Wiring an electric cooker


Postby EmmaS » Sat Jul 04, 2009 8:10 pm

I have bought a new electric cooker and the wire from the consumer unit to the cooker control unit is still there but i cant tell what the wire size is as it is the old fashioned wiring (black and red) twinned with earth. My first question is, is there any way I can find out the size of this wiring? My second question is, what size of new wiring do I need to connect from the cooker control unit (old wiring) to the new cooker?
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Postby BLAKEY1963 » Sun Jul 05, 2009 11:12 am

[quote="EmmaS"]I have bought a new electric cooker and the wire from the consumer unit to the cooker control unit is still there but i cant tell what the wire size is as it is the old fashioned wiring (black and red) twinned with earth. My first question is, is there any way I can find out the size of this wiring? My second question is, what size of new wiring do I need to connect from the cooker control unit (old wiring) to the new cooker?[/quote]

Emmas
It could be 6 or 10 mm2 . The size will of cable to connect 2 new appliance will depend on current rating of new appliance.
get in an electrician to advise u further
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Postby kbrownie » Sun Jul 05, 2009 6:51 pm

EmmaS,
As Blakey says. the cable size is dependant on the current rating of the protective device which is calculated by dividing the output of your cooker by the supply voltage then diversity can be applied. If a socket is on the cooker isolator that will also have an effect on the calculation.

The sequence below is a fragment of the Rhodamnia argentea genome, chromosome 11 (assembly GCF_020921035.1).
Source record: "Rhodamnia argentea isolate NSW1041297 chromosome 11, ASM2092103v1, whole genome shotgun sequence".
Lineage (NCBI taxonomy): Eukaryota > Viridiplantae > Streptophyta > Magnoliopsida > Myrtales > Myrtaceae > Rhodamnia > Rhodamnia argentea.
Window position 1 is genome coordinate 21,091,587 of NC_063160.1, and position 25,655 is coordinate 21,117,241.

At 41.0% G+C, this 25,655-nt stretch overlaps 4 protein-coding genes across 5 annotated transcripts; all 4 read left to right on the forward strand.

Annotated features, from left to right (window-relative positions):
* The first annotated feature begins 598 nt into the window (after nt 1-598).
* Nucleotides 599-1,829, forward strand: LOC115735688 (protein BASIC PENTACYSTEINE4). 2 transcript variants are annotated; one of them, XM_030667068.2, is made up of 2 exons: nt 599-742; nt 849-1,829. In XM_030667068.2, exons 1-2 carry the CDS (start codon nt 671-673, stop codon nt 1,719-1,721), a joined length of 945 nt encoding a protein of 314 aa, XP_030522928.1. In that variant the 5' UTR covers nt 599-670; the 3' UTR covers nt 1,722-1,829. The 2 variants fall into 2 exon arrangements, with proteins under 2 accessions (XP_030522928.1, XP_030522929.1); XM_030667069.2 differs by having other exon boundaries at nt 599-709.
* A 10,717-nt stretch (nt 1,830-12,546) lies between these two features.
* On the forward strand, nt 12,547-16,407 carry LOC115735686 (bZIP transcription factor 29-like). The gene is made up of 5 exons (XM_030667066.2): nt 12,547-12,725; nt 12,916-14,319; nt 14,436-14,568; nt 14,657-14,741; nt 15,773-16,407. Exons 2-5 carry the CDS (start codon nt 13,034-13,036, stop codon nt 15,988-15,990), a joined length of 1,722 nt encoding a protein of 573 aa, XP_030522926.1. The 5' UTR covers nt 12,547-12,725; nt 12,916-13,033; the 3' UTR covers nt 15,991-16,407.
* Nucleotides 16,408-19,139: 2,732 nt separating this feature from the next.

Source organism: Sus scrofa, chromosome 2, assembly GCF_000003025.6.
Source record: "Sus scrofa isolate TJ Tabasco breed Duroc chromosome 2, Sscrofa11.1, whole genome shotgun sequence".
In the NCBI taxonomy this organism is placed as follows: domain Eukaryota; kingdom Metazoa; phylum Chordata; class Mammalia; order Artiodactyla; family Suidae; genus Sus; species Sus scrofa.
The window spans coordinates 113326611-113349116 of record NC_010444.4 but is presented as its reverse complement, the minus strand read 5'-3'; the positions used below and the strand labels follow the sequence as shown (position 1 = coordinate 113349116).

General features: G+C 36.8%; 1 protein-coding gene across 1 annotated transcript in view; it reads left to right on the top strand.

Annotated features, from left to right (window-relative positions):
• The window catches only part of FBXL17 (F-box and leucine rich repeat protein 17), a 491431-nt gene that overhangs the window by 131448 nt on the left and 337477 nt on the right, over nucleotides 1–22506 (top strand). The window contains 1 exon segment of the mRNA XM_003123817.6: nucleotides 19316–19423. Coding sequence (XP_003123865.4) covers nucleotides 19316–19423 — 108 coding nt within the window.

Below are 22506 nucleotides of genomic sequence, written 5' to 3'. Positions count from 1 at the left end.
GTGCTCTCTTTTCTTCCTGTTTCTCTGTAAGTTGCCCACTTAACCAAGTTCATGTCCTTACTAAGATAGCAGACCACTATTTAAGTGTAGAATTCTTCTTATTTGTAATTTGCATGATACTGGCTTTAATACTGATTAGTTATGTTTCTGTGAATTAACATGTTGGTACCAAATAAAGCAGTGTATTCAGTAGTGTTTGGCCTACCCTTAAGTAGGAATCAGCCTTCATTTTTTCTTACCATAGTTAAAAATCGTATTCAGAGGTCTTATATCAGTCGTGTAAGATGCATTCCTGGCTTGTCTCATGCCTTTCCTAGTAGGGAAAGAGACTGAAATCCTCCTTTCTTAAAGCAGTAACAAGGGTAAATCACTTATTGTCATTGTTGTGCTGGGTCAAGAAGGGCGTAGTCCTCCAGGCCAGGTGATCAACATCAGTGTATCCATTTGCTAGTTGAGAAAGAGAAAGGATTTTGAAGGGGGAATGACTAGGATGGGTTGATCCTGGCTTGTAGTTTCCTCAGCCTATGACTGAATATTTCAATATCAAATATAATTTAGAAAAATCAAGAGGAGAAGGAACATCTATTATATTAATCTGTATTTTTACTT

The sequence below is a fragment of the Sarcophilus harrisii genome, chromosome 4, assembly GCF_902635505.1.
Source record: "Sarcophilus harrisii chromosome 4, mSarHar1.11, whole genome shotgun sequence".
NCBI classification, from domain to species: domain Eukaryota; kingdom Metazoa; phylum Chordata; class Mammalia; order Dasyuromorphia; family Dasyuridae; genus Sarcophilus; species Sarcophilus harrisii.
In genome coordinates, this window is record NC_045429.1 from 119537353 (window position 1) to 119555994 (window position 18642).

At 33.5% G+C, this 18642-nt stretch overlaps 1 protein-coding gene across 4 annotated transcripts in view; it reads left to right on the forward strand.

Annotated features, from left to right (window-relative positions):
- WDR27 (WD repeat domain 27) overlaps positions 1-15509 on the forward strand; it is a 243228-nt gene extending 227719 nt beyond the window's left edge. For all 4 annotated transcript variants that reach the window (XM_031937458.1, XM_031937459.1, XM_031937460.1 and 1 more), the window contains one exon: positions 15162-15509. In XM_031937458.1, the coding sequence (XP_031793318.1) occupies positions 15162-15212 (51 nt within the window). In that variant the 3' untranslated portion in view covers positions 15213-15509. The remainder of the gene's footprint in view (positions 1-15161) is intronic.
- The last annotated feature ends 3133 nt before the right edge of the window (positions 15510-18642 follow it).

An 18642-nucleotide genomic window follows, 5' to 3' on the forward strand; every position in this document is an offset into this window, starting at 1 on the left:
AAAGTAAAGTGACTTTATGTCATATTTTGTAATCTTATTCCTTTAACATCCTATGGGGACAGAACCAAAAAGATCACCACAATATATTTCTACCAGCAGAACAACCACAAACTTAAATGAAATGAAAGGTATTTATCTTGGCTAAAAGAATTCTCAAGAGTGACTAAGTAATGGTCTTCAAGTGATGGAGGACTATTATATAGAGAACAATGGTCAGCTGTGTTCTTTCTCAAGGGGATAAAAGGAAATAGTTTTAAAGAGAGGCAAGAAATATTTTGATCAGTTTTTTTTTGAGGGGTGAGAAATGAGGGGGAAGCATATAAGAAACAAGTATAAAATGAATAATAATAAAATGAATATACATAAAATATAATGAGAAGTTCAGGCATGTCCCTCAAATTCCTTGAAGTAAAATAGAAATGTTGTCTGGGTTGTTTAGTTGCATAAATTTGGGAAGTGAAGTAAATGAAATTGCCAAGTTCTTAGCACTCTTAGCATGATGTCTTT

But normally falls in to the 6mm or 10mm CSA.
Sometimes the size can be seen on the PVC sheath of the cable an electrician will know by sight but you can buy a tool to measure CSA.
KB
Last edited by kbrownie on Tue Jul 07, 2009 9:17 am, edited 1 time in total.
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Postby moggy1968 » Mon Jul 06, 2009 5:02 pm

or go into B&Q, have a look at the cable size of 10 and 6 mm and compare it to what you have. if you post the rating of your cooker we can estimaste what size of cable you need (although it does depend on factors additional to the rating of your cooker)
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Postby chris_on_tour2002 » Tue Jul 14, 2009 5:39 pm

you are dealing with pretty high currents and voltages here - as is always the case with electrics, if in any doubt then it's best to get in a pro.
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